It’s not just the number of those covered that the movement wants to expand.
Acorn activists have begun advocating more capacious living-wage laws that incorporate affirmative-action requirements, restrictions on employers’ use of part-time workers, mandatory vacation time, and prohibitions on using revenues from public contracts to hire law firms to resist unionorganizing efforts.
As living-wage laws get broader and more expansive, supporters are also trying to offload some of the cost, increasingly burdensome to cities, onto the states and the federal government. The revision of the New York City law, for instance, zeroed in on health-care workers because many of them work in state-funded institutions. City Council members who sponsored the legislation justified it by saying that the state’s share of the cost will be five or six times higher than the city’s.
Emboldened by their successes, living-wage advocates have gone on to help organize local coalitions to lobby for much broader left-wing economic programs, under the slogan “sustainable economics.” Sustainable economics covers a whole agenda of government social and fiscal policies to redistribute income and regulate business that add up to socialism by another name. The Milwaukee coalition responsible for that city’s living-wage law, for example, is now pushing for an economic development plan that includes more money for community job-training programs, laws that bolster union organizing and that require “socially responsible banking,” government investment to create “ environmentally friendly” jobs. Its agenda even leaps beyond economics to require multicultural public school curricula, more ethnically diverse teaching staffs, and greater inclusion in curricula of topics such as workers’ rights, the history of the labor movement, and family leave laws.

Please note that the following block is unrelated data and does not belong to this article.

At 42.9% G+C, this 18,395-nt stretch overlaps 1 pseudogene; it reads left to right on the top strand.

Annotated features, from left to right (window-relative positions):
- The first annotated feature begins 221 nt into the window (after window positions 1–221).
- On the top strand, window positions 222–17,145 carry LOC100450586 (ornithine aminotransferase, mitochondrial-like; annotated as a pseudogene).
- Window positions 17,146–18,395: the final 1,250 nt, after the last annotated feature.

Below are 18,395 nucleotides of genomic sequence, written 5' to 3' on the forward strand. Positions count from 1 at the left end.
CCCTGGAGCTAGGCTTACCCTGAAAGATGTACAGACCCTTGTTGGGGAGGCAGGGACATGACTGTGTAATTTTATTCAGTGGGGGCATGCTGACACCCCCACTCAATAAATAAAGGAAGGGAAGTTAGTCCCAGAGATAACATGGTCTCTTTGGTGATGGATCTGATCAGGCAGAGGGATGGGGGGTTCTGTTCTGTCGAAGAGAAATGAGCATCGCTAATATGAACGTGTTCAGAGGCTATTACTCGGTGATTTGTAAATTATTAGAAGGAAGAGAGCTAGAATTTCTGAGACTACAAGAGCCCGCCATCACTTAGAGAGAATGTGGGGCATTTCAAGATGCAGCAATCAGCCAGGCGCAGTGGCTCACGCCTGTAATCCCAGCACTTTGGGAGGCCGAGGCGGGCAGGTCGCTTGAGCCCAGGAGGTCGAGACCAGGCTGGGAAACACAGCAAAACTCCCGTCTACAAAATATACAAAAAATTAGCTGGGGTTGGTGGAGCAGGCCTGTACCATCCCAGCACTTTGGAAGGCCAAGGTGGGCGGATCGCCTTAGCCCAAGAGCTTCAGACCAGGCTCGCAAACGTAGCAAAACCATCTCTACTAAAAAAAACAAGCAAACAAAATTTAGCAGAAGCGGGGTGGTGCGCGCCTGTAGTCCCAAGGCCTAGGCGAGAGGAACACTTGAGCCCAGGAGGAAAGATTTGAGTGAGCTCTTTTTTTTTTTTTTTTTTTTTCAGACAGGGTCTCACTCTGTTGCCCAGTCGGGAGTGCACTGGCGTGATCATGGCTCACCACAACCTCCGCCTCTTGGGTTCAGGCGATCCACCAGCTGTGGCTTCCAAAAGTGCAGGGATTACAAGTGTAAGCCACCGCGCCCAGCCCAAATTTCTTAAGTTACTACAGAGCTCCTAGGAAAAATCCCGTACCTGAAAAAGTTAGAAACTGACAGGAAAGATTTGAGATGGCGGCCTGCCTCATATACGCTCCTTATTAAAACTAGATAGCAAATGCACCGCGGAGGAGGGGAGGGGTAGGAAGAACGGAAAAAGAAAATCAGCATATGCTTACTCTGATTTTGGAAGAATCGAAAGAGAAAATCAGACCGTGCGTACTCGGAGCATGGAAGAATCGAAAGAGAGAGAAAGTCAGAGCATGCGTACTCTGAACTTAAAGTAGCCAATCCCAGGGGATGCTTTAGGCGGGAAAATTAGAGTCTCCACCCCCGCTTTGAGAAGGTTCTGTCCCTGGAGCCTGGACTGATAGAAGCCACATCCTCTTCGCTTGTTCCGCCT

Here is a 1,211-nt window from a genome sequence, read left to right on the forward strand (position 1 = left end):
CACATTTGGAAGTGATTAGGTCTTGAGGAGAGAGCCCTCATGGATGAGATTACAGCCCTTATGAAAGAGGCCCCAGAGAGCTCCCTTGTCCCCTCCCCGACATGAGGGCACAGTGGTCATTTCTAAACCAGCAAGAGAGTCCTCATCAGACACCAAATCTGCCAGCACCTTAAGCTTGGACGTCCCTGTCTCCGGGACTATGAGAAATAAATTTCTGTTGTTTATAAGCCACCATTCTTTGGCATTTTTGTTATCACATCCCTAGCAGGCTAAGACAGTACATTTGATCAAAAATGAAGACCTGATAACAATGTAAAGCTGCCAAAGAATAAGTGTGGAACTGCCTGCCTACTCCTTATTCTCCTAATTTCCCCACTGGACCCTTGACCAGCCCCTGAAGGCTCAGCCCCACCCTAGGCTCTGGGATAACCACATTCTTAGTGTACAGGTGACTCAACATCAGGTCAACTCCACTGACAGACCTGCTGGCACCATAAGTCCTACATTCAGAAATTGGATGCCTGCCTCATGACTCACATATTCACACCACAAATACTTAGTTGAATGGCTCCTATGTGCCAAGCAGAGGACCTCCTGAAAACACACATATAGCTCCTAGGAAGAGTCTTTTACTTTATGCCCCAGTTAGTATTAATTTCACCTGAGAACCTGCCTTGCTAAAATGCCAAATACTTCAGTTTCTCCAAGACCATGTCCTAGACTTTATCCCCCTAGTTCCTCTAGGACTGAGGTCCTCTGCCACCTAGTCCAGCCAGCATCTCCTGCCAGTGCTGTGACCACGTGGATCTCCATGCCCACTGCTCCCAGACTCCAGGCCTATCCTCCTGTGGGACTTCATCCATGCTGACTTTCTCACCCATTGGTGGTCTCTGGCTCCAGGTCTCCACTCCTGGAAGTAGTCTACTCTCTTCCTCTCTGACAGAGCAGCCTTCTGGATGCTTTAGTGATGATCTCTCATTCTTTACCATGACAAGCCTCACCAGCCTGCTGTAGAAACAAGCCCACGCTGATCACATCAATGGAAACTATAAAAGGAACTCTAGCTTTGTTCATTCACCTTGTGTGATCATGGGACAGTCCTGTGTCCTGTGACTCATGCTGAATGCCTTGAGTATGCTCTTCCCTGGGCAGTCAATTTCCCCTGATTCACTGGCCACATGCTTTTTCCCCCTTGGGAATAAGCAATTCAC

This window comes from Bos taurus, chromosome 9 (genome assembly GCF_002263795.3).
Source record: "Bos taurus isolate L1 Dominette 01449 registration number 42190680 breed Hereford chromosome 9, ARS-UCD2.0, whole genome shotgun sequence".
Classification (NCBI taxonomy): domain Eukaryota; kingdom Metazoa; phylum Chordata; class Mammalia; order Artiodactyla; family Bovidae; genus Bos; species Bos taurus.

Having created the policies on taxation, crime, and education that propelled the middle class out of urban America in the first place, the left is now looking for a way to slow that flight by governmental fiat. It’s yet more bad news for cities—especially since the rest of the country fortunately is still free and has plenty of room.
Mr. Malanga is a contributing editor of the Manhattan Institute’s City Journal, from whose Winter 2003 number this is adapted.
This piece originally appeared in The New York Sun